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FBI official’s role in Clinton email investigation under review

Two senior Justice Department officials have confirmed to Fox News that the department’s Office of Inspector General is reviewing the role played in the Hillary Clinton email investigation by Peter Stzrok, a former deputy director for counterintelligence at the FBI who was removed from the staff of Special Counsel Robert S. Mueller III earlier this year, after Mueller learned that Strzok had exchanged anti-Trump texts with a colleague.

A source close to the matter said the OIG probe, which will examine Strzok’s roles in a number of other politically sensitive cases, should be completed by “very early next year.” 

The task will be exceedingly complex, given Strzok’s consequential portfolio. He participated in the FBI’s fateful interview with Hillary Clinton on July 2, 2016 – just days before then-FBI Director James Comey announced he was declining to recommend prosecution of Mrs. Clinton in connection with her use, as secretary of state, of a private email server. 

As deputy FBI director for counterintelligence, Strzok also enjoyed liaison with various agencies in the intelligence community, including the CIA, then led by Director John Brennan.

Key figure

House investigators told Fox News they have long regarded Stzrok as a key figure in the chain of events when the bureau, in 2016, received the infamous anti-Trump “dossier” and launched a counterintelligence investigation into Russian meddling in the election that ultimately came to encompass FISA surveillance of a Trump campaign associate.       

The “dossier” was a compendium of salacious and largely unverified allegations about then-candidate Trump and others around him that was compiled by the opposition research firm Fusion GPS. The firm’s bank records, obtained by House investigators, revealed that the project was funded by the Clinton campaign and the Democratic National Committee.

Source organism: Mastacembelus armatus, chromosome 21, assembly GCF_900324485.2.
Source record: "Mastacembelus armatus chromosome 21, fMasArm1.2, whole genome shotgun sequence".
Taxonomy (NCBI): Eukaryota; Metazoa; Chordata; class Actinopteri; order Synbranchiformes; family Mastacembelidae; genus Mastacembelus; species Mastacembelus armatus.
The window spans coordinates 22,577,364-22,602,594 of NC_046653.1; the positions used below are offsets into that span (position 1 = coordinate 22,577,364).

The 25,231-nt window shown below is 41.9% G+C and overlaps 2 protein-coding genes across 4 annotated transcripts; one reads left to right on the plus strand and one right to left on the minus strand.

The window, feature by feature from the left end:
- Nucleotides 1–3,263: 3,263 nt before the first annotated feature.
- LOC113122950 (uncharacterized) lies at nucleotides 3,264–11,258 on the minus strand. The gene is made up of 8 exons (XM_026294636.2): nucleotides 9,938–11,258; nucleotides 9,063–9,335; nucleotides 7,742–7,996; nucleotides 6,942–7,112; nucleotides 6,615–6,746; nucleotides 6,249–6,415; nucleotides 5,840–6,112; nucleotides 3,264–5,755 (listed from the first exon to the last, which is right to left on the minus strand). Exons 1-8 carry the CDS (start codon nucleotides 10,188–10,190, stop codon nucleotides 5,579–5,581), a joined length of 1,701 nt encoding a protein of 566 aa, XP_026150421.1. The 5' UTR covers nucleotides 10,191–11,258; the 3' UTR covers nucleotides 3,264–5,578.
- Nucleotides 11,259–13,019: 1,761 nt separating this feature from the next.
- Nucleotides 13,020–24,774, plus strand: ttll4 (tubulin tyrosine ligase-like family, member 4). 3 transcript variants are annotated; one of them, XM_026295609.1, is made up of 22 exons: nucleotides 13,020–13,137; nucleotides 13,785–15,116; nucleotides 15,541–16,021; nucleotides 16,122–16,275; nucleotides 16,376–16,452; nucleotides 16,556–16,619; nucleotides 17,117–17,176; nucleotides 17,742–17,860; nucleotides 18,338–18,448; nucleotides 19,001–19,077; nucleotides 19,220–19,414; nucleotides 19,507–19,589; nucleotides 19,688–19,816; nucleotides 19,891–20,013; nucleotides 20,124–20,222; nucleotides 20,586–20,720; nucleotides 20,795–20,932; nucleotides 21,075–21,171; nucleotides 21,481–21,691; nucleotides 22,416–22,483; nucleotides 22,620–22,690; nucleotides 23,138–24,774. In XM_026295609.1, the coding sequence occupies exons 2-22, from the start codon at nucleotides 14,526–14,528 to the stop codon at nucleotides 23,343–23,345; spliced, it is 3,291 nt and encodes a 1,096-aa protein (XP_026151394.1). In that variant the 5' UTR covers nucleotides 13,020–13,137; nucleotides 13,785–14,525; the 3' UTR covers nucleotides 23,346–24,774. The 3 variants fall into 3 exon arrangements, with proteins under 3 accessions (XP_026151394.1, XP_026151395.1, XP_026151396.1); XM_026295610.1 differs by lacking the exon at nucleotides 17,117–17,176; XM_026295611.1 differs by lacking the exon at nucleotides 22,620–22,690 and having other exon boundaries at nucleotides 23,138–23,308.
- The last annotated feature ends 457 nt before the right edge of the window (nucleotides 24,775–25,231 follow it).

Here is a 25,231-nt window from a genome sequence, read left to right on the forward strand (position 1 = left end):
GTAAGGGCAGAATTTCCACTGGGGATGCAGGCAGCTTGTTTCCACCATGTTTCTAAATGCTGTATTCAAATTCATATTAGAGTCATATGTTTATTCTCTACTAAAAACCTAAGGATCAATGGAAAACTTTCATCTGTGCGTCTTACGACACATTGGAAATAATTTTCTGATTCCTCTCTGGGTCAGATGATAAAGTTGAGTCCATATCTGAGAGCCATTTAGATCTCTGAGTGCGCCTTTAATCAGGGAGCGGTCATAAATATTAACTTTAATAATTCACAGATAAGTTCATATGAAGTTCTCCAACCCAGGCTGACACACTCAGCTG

House Intelligence Committee Chairman Devin Nunes, D-Calif., has sought documents and witnesses from the Department of Justice and FBI to determine what role, if any, the dossier played in the move to place a Trump campaign associate under foreign surveillance.

Strzok himself briefed the committee on Dec. 5, 2016, the sources said, but within months of that session House Intelligence Committee investigators were contacted by an informant suggesting that there was “documentary evidence” that Strzok was purportedly obstructing the House probe into the dossier.

In early October, Nunes personally asked Deputy Attorney General Rod Rosenstein – who has overseen the Trump-Russia probe since the recusal of Attorney General Jeff Sessions – to make Strzok available to the committee for questioning, sources said.

While Strzok’s removal from the Mueller team had been publicly reported in August, the Justice Department never disclosed the anti-Trump texts to the House investigators. The denial of access to Strzok was instead predicated, sources said, on broad “personnel” grounds.

When a month had elapsed, House investigators – having issued three subpoenas for various witnesses and documents – formally recommended to Nunes that DOJ and FBI be held in contempt of Congress. Nunes continued pressing DOJ, including a conversation with Rosenstein as recently as last Wednesday. 

That turned out to be 12 days after DOJ and FBI had made Strzok available to the Senate Intelligence Committee, which is conducting its own parallel investigation into the allegations of collusion between the Trump campaign and the Kremlin.

Contempt citations?

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